New book: Julia de Burgos Obra poética II (2009)


Ediciones de la Discreta has just released a new edition of selected works by Puerto Rican poet, Julia de Burgos. This is the second volume published by La Discreta Académica, Julia de Burgos, Obra poética II (2009) [see first volume below]. Edited by Juan Varela-Portas de Orduña (Universidad Complutense de Madrid), it gathers previously unpublished poems, poems that were published in magazines and newspapers, and a section including well-known classics published earlier in other collections.

Although this is not a critical edition, this volume organizes some of the previously dispersed work of Julia de Burgos— whose turbulent life explains why not all of her work has been adequately ordered, catalogued, or documented— and contributes to the understanding of her literary evolution.  This volume includes an indispensable introductory essay by Rita Catrina Imboden (University of Zurich), specialist in Latin American literature.


Julia de Burgos (1914-1953) was one of the foremost poets to come out of Puerto Rico in the first half of the twentieth century. Her poverty-stricken background and African heritage were factors in the evolution of the revolutionary politics de Burgos espoused as part of the independence movement in Puerto Rico. She also attracted attention for her unconventional lifestyle: she divorced her first husband and lived openly with her lover at a time when such behavior was virtually unthinkable for most Puerto Rican women. “A woman of great sensibility, rebellious spirit, and exceptional intelligence, Julia de Burgos no doubt felt imprisoned by circumstances,” explained Notable American Women contributor Carmen Delgado Votaw. “Her discomfort with social ills, her love for Puerto Rico, and her preoccupation with justice and death, all come out in the torrents of her poetry with its richly emotional metaphors.” As Publishers Weekly writes, “Writing in the 1930s through the 1950s, de Burgos was ahead of her time in grasping connections between history, the body, politics, love, self-negation and feminism.”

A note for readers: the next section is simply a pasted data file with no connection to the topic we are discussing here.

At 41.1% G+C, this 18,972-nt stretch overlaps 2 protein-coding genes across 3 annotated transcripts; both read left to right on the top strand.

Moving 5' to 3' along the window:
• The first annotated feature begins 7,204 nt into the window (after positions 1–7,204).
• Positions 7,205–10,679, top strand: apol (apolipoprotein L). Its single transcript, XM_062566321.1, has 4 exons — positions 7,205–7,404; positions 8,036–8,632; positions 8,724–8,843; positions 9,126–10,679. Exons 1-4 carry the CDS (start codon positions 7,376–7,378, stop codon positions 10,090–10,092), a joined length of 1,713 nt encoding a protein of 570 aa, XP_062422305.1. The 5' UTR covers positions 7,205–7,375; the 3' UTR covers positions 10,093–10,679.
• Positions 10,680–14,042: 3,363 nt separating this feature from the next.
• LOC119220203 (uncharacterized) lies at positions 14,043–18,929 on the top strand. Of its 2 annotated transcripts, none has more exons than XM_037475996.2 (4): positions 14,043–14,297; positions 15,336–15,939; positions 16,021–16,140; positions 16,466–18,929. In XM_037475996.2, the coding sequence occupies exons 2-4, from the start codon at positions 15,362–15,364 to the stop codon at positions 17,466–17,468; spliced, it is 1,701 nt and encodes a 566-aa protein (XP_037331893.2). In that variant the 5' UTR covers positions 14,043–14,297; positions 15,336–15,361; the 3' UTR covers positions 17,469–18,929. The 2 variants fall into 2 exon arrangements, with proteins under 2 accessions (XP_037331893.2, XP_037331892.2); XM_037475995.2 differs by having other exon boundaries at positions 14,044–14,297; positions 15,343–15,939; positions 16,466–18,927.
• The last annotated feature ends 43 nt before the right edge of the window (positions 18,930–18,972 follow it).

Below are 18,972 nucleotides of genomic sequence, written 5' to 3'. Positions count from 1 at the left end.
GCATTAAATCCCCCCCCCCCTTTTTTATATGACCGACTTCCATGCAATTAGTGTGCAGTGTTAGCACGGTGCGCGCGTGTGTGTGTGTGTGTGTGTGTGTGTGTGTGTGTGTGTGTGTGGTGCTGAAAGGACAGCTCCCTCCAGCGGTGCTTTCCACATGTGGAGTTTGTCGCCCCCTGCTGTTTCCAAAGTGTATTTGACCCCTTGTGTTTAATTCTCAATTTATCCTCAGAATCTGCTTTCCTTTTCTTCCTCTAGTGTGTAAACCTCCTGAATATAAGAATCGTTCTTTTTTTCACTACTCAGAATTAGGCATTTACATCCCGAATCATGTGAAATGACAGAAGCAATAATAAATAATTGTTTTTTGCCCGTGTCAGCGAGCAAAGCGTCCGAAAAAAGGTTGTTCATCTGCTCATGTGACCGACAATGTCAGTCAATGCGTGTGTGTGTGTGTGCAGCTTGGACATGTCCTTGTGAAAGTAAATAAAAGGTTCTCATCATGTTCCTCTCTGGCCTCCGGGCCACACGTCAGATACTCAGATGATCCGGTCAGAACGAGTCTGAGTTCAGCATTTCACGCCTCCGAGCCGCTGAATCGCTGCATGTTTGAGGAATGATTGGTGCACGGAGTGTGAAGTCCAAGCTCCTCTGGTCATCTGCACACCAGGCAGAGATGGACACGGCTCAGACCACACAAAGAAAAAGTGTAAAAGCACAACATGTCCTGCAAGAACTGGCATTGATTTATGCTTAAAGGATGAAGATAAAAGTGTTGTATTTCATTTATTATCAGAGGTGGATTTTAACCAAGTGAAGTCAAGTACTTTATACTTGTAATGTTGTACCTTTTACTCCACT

For full review by Juan Varela-Portas de Orduña, see

For more information on Julia de Burgos, see

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